Optimistic People are those who value change and choose to take the most hopeful or cheerful view of matters or to expect the best outcome.
“Every beginning is a consequence. Every beginning ends something.”–Paul Valery
Life is difficult and setbacks are common in the great game of business and in life. Each one of us has a choice about the attitude we bring to our day along with the actions we take.
Those who tend to prosper must first develop flexible optimism, resourcefulness, and persistence at the face of adversity and constant change.
Once you learn to control your attitudes and habits you will gain the ability to alter your life and influence others you live and work with.
When a person recognizes that their attitude ins’t right, it opens the door for positive change and tremendous opportunity. In other words optimistic realization that change is necessary.
Optimistic People tend to:
1. Acquire Perspective.
Acquiring perspective will enable you to respond realistically to the events in your life. They take their time and think things through and do not tend to make erratic decisions.
Don’t think short term. Perspective sees long range goals. Perspective doesn’t see each setback as a failure and will have the stick-to-it ability to stay with their endeavor until success is achieved.
2. Understand that Optimism can be learned.
Recognize that people often have catastrophic thoughts—feelings that everything is wrong and that nothing is going to change. Think of these thoughts as if they are being said by some external enemy whose mission in life is to make you miserable.
Then begin to dispute those thoughts. Begin by using cold, impersonal facts to maintain a reality-based perspective. If you struggle with the fear of flying, you note that the National Safety Council reports that you’re 37 times more likely to die in a vehicle crash than on a commercial airline.
3. Will Avoid A Victim Mentality and seize the day as a Survivor.
As long as you are alive, you always have options. Survivors make the best of the options they have while victims whine about how few they have. There is always something that you can do, the only question is whether a given action will work and if committed action is worth the investment of the time required to achieve the desired results. Survivors keep making choices one day at a time.
4. Are Patient.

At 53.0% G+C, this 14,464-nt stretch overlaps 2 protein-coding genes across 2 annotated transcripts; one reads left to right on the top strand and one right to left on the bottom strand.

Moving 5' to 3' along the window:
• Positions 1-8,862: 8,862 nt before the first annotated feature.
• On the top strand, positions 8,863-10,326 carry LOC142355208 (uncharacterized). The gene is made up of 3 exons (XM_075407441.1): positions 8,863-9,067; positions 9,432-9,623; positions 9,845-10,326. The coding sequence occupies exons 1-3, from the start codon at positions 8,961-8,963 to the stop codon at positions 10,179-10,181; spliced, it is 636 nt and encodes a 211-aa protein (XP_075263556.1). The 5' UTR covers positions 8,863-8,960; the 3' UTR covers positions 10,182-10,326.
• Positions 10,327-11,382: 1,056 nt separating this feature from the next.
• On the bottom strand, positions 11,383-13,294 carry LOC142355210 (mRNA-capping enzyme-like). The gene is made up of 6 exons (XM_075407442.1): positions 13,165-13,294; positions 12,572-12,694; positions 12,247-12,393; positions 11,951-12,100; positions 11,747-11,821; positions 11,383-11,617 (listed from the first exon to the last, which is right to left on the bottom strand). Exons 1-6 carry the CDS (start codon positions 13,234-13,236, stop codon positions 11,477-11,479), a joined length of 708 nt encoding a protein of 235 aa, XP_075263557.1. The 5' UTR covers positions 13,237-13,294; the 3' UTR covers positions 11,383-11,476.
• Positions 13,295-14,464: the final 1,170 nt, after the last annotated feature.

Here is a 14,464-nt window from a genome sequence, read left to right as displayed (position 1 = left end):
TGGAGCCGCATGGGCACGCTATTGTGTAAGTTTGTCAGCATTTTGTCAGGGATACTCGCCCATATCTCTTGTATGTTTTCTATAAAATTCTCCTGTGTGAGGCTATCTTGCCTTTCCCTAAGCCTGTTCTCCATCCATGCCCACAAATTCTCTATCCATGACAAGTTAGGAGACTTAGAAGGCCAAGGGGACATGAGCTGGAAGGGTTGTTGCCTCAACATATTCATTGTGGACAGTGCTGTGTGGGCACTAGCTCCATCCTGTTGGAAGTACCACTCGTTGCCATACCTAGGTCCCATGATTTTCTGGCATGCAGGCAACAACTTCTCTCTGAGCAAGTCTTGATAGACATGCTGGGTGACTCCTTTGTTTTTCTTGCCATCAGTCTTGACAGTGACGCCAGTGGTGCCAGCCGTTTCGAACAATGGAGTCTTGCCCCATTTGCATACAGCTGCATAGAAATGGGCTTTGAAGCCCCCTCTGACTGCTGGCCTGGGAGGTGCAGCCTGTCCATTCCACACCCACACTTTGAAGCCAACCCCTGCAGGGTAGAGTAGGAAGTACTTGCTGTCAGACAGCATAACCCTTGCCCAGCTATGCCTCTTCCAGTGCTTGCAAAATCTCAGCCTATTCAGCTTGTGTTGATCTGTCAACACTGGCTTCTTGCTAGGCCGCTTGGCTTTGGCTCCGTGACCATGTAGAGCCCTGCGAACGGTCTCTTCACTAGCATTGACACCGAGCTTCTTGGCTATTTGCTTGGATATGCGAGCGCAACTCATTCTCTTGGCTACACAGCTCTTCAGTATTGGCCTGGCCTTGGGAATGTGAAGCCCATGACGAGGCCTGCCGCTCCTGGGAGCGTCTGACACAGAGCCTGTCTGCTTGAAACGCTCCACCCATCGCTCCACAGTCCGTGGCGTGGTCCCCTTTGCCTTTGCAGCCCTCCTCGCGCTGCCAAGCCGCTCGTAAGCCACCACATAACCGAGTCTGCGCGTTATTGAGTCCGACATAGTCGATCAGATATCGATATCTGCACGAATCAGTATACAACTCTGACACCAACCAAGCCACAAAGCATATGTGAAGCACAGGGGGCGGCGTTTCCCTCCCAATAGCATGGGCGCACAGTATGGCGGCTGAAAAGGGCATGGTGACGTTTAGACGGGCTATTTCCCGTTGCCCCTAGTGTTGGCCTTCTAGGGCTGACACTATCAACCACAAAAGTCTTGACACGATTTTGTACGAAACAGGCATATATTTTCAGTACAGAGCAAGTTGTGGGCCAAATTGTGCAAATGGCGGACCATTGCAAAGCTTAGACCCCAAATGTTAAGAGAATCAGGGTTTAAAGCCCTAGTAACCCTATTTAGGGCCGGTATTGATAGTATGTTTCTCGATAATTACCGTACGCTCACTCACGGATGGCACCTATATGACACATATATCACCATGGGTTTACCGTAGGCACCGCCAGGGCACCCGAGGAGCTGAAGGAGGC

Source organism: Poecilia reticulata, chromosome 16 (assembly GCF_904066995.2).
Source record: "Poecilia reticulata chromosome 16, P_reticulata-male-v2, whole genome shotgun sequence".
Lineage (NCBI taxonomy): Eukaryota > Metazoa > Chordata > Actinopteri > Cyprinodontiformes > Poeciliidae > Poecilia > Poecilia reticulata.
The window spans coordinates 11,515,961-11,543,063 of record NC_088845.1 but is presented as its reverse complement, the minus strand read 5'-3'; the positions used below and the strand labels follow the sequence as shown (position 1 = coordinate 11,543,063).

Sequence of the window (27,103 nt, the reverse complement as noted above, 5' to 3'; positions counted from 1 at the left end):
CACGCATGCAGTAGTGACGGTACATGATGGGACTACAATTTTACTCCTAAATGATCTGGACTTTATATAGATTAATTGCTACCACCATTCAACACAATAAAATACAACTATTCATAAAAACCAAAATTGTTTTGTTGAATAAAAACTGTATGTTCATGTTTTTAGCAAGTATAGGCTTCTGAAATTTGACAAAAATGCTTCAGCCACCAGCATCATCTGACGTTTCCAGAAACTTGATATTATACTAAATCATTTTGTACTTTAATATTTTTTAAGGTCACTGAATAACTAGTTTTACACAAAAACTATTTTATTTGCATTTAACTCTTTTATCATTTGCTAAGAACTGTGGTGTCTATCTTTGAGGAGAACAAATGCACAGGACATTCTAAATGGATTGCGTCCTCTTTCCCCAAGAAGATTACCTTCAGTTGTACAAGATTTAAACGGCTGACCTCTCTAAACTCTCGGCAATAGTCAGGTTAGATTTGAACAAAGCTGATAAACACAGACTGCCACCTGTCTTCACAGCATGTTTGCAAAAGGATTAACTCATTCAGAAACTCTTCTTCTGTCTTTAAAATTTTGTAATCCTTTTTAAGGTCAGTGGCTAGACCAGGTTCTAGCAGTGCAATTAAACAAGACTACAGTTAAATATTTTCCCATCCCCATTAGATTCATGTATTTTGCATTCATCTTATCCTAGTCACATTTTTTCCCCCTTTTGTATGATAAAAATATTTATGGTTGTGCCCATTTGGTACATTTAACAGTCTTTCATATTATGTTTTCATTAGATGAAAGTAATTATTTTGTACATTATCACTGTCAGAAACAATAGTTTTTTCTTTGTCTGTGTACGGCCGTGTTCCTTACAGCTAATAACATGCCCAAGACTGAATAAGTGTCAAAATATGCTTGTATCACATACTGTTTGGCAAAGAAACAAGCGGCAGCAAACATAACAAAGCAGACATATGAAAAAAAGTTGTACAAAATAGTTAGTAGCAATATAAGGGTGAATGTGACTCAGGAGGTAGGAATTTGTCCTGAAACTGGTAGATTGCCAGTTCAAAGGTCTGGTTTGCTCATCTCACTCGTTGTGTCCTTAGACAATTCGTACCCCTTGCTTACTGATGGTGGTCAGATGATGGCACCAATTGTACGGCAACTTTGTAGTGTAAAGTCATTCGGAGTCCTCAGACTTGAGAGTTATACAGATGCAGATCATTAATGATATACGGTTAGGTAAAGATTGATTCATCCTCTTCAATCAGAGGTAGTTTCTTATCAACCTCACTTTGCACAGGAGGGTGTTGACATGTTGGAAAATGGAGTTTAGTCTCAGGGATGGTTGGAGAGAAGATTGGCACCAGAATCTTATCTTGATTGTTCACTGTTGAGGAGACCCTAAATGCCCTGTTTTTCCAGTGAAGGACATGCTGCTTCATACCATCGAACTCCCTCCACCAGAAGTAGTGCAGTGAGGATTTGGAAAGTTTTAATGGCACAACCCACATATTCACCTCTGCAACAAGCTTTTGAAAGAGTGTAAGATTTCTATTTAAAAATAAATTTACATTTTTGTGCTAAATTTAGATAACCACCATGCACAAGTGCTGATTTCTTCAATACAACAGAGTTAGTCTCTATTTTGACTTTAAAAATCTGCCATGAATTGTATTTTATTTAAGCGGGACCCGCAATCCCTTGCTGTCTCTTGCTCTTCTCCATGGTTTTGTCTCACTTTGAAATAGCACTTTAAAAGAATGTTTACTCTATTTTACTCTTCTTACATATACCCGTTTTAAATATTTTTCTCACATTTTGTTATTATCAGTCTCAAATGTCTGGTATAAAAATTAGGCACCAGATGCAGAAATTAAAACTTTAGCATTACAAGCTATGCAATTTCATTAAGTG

Control what you can—position, perform and persist. Security is not a fact; it is a feeling—a feeling that you can control what you do. You don’t control all events that happen, but you do control your response to events.
Reinhold Niebuhr: “God grant me the serenity to accept the things I cannot change, the courage to change the things I can, and the wisdom to know the difference.”
5. Move from Analysis Paralysis into Action.
They will learn to cultivate a continual sense of adventure that searches for and takes advantage of every opportunity. Failure to act doesn’t prevent failure, it just turns life into slow death. Action takers take Action immediately.
“When you come to a fork in the road, take it.”-Yogi Berra
6. Acquire a Sense of Humor.
A Sense of Humor has the ability to soften the blows of life. What may now seem humiliating, will later in retrospect be funny. Why? Because you learned something from the issue.
Humor provides perspective that breaks the stress cycle and invites a more positive attitude. If you know that some day you will laugh at a problem, don’t wait—laugh as quickly as you can!
Take your job and life seriously, but yourself lightly. Never forget that some days you’ll be the bug on the windshield, and some days you’re the windshield. That’s a perspective worth remembering in these challenging times.
See your mistakes as valuable lessons learned. Identify what was done wrong, but put your focus on the future: What are you going to do to rectify the problem? How will you handle it next time?
Always take your health habits seriously in difficult times. Eat right, exercise, get plenty of sleep, and include daily stress breaks in your day. Maintaining your health habits can do wonders to help you sustain your optimism and manage your increased stress levels.
8. Find the power of Purpose and Serving Others.
There is passion in being fully engaged in a meaningful mission and in doing your share of random acts of kindness. You make a difference for yourself when you make a difference for others. Faith, values and integrity are in.
People of faith tend not live in fear, but find peace in faith. Core values help direct your choices. They are both your anchor in the rough sea and the lighthouse that helps illuminate a positive and principled course in uncertain times. Honor is a gift you give yourself.
9. Expect To Succeed.
Success will rarely come to those who are expecting failure. People tend to live up to high expectations. If you hold high expectations of yourself, you will perform up to those expectations. Then visualize yourself being successful.
10. Maintain an Attitude of Gratitude.
Unrealistic expectations are a sure road to disappointment. Optimists hope for more, but are not thrown by less. Start counting your blessings instead of your problems. Give thanks throughout the day. Choose to be happy, instead of being unhappy until something makes you happy. End the day by identifying five things for which you are grateful.
Optimistic People enjoy mental and emotional balance and are self-reliant and self-determining. They never blame others for their shortcomings. They take responsibility for their own mistakes. They are Overcomers!
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To Your Success,